They’re in Cahoots with Big Pesticide!

They're in Cahoots with Big Pesticide!

I’m on vacation this week. Prudently applying mosquito spray as necessary. Hope you’re getting to enjoy some time off, too!

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We Are Definitely “That One Neighbor”

We Are Definitely "That One Neighbor"

Full disclosure: I am a member of the Association of Canadian Cartoonists. I am not Canadian, nor do I have any Canadian clients. But a few years ago at a joint convention with the American Association of Editorial Cartoonists — the professional organization for U.S. cartoonists — the Canadians invited me to join their organization, too. Being based in Michigan, I draw an occasional Canada-related cartoon, and that was good enough for them. (There is a reason for the stereotype — they really are incredibly nice.)

But I am an American and proud to be one. I will be in full-throated support of our American athletes at the Olympics in the coming weeks. Already this week I woke up at 4:30AM to watch our women soccer team’s game against Sweden (and felt like throwing up after they crushed us, 3–0). They worry me now. Our men’s basketball team worries me. Simone Biles does not worry me.

I just wanted to say that to make clear that I can see both perspectives of the recent churning over who is going to be letting whom into their country. Last week, Canada announced plans to open (with restrictions) their borders to non-essential travel from the U.S. This week, the U.S. announced it was extending current restrictions on nonessential travel from Canada through August 21.

It’s complicated: Unlike Canada, the U.S. has a second significant border to manage. Officials have to take into consideration the increasingly dangerous Delta variant, vaccination levels, short and long-term economic implications. And most Michiganders know that it has always been way more strict (and stressful) coming into the U.S. than going into Canada.

Still, from the Canadian perspective, I can imagine how they would currently be perceiving us as boorish and selfish. I mean, the fact that we’re making them pay the whole cost of building a badly needed second bridge between Detroit and Windsor (for our mutual economic benefit) — that kind of sets the tone, right? At least we’re building bridges and not fences.

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Michigan UIA Undermining Us Again

Michigan UIA Undermining Us Again

Undermine is a good word. It’s very intuitive from its roots what it means. Is there a category for those types of words? It’s not quite an onomatopoeia, or is it? Perhaps Rebecca Kruth can help me out with this.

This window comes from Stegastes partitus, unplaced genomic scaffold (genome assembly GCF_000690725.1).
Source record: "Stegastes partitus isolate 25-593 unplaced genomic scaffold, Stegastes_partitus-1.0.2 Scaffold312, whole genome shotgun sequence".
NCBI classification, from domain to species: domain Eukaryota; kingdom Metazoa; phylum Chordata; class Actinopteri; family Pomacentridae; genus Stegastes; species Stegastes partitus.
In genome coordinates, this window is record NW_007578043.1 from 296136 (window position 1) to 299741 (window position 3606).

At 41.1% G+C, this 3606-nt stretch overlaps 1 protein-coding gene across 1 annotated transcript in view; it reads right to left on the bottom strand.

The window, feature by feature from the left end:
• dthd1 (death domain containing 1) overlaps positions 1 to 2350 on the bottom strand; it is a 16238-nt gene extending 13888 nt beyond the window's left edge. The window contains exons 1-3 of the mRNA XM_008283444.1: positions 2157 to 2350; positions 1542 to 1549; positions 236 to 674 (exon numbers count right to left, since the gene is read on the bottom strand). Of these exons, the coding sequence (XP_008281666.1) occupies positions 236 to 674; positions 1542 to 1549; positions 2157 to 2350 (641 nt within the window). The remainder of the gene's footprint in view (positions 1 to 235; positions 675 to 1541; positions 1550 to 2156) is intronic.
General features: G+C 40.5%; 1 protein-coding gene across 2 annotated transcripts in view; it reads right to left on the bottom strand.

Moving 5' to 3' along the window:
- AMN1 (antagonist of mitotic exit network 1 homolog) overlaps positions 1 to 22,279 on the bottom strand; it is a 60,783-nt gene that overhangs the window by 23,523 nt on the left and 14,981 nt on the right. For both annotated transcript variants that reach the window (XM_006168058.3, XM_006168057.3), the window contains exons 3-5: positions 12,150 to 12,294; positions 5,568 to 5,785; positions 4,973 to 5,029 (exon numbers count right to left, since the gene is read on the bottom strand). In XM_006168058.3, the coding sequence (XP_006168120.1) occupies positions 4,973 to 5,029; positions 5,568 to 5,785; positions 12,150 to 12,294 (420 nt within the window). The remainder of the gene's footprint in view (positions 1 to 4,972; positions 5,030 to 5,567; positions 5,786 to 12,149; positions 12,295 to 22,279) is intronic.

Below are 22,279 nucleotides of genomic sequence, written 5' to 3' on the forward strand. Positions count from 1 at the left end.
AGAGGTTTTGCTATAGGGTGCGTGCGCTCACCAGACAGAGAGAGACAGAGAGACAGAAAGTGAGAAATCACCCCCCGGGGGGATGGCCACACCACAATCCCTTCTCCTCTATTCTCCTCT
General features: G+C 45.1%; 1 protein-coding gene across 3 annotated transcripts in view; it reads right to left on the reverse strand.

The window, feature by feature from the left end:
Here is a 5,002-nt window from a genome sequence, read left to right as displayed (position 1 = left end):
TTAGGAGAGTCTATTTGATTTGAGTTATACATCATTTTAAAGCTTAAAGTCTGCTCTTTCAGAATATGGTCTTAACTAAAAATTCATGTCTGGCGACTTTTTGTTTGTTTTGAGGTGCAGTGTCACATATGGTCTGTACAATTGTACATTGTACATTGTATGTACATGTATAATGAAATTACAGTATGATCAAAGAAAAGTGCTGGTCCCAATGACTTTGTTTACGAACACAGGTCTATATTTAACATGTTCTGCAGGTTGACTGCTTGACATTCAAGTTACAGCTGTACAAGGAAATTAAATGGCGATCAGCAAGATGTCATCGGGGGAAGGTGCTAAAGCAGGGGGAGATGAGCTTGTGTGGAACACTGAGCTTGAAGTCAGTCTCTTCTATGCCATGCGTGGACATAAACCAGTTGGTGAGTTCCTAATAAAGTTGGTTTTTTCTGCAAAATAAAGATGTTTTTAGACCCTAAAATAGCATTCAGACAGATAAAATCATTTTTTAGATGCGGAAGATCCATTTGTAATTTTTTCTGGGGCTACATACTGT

In any case, under and mine together creates a clear picture:

1. erode the base or foundation of (a rock formation).
“the flow of water had undermined pillars supporting the roof”

2. lessen the effectiveness, power, or ability of, especially gradually or insidiously.
“this could undermine years of hard work”

Let me add another:

3. ruin an already tenuous trust

“the Michigan UIA again undermined the notion that our government is of the people, by the people, for the people”

This week, just as Democrats and the Biden Administration continue to build the case for a more helpful and reliable government, the Michigan Unemployment Insurance Agency (as reported by Bridge Magazine) dropped this little nugget:

Nearly one-fifth of the Michigan residents who received unemployment payments during the pandemic are now learning their eligibility for jobless benefits didn’t meet federal standards.

Michigan officials will reevaluate claims filed by 690,092 people. The vast majority — 648,000 — will have to confirm their jobless status from a different set of criteria and may learn they weren’t eligible for funds they already received.

Even worse, the Michigan UIA has a well-documented past of grinding up unfortunate souls who have gotten caught in its machinery. It’s pretty awful. But does it prove that all government is fundamentally bad? I don’t think so. The Michigan UIA is to government what Enron was to capitalism — a really bad instance that undermines the whole thing.

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Toyota: Let’s Support the Insurrection!

Unfortunately, I don’t have time to add much this week. Unfortunate because there is plenty to add, particularly on the half year anniversary of the January 6th insurrection.

But quickly, in regards to the Toyota story: It wouldn’t be such a story if Toyota (along with several other corporations) hadn’t pledged shortly after the events of January 6th to reconsider their political contributions to those who still voted not to certify the election. It’s fine for a corporation to change its mind or even to feign concern for PR purposes. They will do what they perceive as what’s in their best interest.